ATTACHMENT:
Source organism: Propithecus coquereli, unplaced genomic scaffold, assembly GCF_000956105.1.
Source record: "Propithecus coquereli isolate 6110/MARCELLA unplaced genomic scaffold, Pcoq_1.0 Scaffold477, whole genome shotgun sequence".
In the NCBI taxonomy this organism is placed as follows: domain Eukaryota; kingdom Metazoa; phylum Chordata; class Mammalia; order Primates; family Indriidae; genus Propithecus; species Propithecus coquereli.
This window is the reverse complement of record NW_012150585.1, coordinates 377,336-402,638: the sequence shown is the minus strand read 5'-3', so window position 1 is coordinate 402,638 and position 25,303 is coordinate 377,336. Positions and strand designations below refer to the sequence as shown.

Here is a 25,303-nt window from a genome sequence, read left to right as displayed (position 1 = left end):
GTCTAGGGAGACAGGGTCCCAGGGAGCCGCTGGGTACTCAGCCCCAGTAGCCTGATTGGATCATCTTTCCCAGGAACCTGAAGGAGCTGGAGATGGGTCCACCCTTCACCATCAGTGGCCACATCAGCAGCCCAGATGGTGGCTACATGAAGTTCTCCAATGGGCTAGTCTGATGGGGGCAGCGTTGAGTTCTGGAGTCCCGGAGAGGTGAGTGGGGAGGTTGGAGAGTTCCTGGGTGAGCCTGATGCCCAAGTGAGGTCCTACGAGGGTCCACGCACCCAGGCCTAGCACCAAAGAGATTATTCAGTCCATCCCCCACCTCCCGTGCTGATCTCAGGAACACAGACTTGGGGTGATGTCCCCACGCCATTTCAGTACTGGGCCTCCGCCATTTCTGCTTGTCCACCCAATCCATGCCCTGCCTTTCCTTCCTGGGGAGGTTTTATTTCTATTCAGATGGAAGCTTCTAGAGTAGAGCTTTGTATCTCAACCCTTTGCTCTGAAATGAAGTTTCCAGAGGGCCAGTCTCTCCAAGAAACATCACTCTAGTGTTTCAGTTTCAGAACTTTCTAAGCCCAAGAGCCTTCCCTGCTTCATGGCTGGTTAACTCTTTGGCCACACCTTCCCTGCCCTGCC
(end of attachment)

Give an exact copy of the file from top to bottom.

Source organism: Propithecus coquereli, unplaced genomic scaffold, assembly GCF_000956105.1.
Source record: "Propithecus coquereli isolate 6110/MARCELLA unplaced genomic scaffold, Pcoq_1.0 Scaffold477, whole genome shotgun sequence".
In the NCBI taxonomy this organism is placed as follows: domain Eukaryota; kingdom Metazoa; phylum Chordata; class Mammalia; order Primates; family Indriidae; genus Propithecus; species Propithecus coquereli.
This window is the reverse complement of record NW_012150585.1, coordinates 377,336-402,638: the sequence shown is the minus strand read 5'-3', so window position 1 is coordinate 402,638 and position 25,303 is coordinate 377,336. Positions and strand designations below refer to the sequence as shown.

Here is a 25,303-nt window from a genome sequence, read left to right as displayed (position 1 = left end):
GTCTAGGGAGACAGGGTCCCAGGGAGCCGCTGGGTACTCAGCCCCAGTAGCCTGATTGGATCATCTTTCCCAGGAACCTGAAGGAGCTGGAGATGGGTCCACCCTTCACCATCAGTGGCCACATCAGCAGCCCAGATGGTGGCTACATGAAGTTCTCCAATGGGCTAGTCTGATGGGGGCAGCGTTGAGTTCTGGAGTCCCGGAGAGGTGAGTGGGGAGGTTGGAGAGTTCCTGGGTGAGCCTGATGCCCAAGTGAGGTCCTACGAGGGTCCACGCACCCAGGCCTAGCACCAAAGAGATTATTCAGTCCATCCCCCACCTCCCGTGCTGATCTCAGGAACACAGACTTGGGGTGATGTCCCCACGCCATTTCAGTACTGGGCCTCCGCCATTTCTGCTTGTCCACCCAATCCATGCCCTGCCTTTCCTTCCTGGGGAGGTTTTATTTCTATTCAGATGGAAGCTTCTAGAGTAGAGCTTTGTATCTCAACCCTTTGCTCTGAAATGAAGTTTCCAGAGGGCCAGTCTCTCCAAGAAACATCACTCTAGTGTTTCAGTTTCAGAACTTTCTAAGCCCAAGAGCCTTCCCTGCTTCATGGCTGGTTAACTCTTTGGCCACACCTTCCCTGCCCTGCC